Cosatu has joined the chorus of calls in the alcoholic beverage industry asking government not to hike sin taxes – a tax levied on specific goods such as alcohol and tobacco
This call comes ahead of the State of the Nation Address on Thursday and the Budget Speech later this month.
On Monday, South African Breweries (SAB) penned a request to Finance Minister Tito Mboweni, imploring him not to increase taxes on alcohol. Mboweni is due to deliver the Budget Speech 24 February amid mounting corporate debt in the industry.
Cosatu spokesperson Sizwe Pamla said the sector was already caught between a rock and a hard place with the threat of future lockdown restrictions and a looming debt crisis.
“We don’t necessarily agree with the idea of adjusting taxes in the sector, because what we need to be doing now is allowing the sector to try to get its production levels back to where they were before the pandemic and keep as many jobs as possible.
“When you adjust taxes at a time where in the last financial year there have been periodical lockdowns, then you are taxing people who don’t really have much to offer,” he said.
Rather than tax increases, Cosatu wants government to introduce tax incentives to help these industries save jobs, adjust salaries and recover. But this should come with the caveat that money made from these incentives will be reinvested into the economy.
“The reason [government] has been cautious with tax incentives is that companies then tend to hoard that money or it ends up being channelled as illicit financial flows out of the country, instead of reinvesting by spending it in the country, adjusting salaries and contributing to economic recovery.”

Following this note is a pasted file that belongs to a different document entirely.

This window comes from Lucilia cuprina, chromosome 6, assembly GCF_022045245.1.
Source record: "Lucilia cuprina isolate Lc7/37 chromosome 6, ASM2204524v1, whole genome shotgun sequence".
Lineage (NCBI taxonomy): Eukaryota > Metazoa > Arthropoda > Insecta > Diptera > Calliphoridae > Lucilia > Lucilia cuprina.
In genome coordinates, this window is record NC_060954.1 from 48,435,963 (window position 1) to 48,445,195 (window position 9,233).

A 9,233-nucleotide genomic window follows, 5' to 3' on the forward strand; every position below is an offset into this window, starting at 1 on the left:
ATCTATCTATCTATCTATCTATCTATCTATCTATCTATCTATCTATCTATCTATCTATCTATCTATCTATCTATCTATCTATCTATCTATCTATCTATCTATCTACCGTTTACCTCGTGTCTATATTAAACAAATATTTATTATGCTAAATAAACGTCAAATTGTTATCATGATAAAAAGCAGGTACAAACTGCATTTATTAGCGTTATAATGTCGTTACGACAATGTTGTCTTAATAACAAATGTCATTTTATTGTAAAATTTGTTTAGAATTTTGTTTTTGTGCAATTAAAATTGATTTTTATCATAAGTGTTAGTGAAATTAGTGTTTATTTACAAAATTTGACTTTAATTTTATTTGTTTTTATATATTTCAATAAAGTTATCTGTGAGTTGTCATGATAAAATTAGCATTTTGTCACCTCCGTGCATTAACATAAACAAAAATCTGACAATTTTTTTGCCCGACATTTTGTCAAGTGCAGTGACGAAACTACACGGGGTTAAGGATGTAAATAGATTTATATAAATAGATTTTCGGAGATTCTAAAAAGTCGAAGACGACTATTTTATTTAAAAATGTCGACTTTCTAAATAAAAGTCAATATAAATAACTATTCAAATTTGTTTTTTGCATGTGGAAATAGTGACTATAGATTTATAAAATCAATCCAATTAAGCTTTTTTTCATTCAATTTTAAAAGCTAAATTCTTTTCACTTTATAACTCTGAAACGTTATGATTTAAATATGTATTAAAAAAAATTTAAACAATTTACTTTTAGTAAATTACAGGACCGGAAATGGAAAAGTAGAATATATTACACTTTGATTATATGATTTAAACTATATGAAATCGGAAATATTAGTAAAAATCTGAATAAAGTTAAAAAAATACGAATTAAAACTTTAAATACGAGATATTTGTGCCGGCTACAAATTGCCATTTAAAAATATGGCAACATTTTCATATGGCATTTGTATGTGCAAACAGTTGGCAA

The trade union federation wants government to focus supporting the sector, instead of imposing crippling tax adjustments. Their sentiment on tobacco was similar, adding that tax hikes in tobacco could only help the illicit tobacco industry.
“The industry is suffering as well, in fact what will happen if you adjust taxes for this sector is to promote illegal tobacco merchants to be the ones that dominate the sector and they do so without giving a cent of what they are making in taxes.
“At least when you properly regulate and monitor the sector, then you can at least ensure the quality of the product that is being sold,” he added.
According to the Beer Association of South Africa (Basa), 30% of local brewers were forced to permanently shut their doors and 165,000 people had already lost their jobs since the first alcohol ban. Government lost R7.4 billion in taxes and excise duties.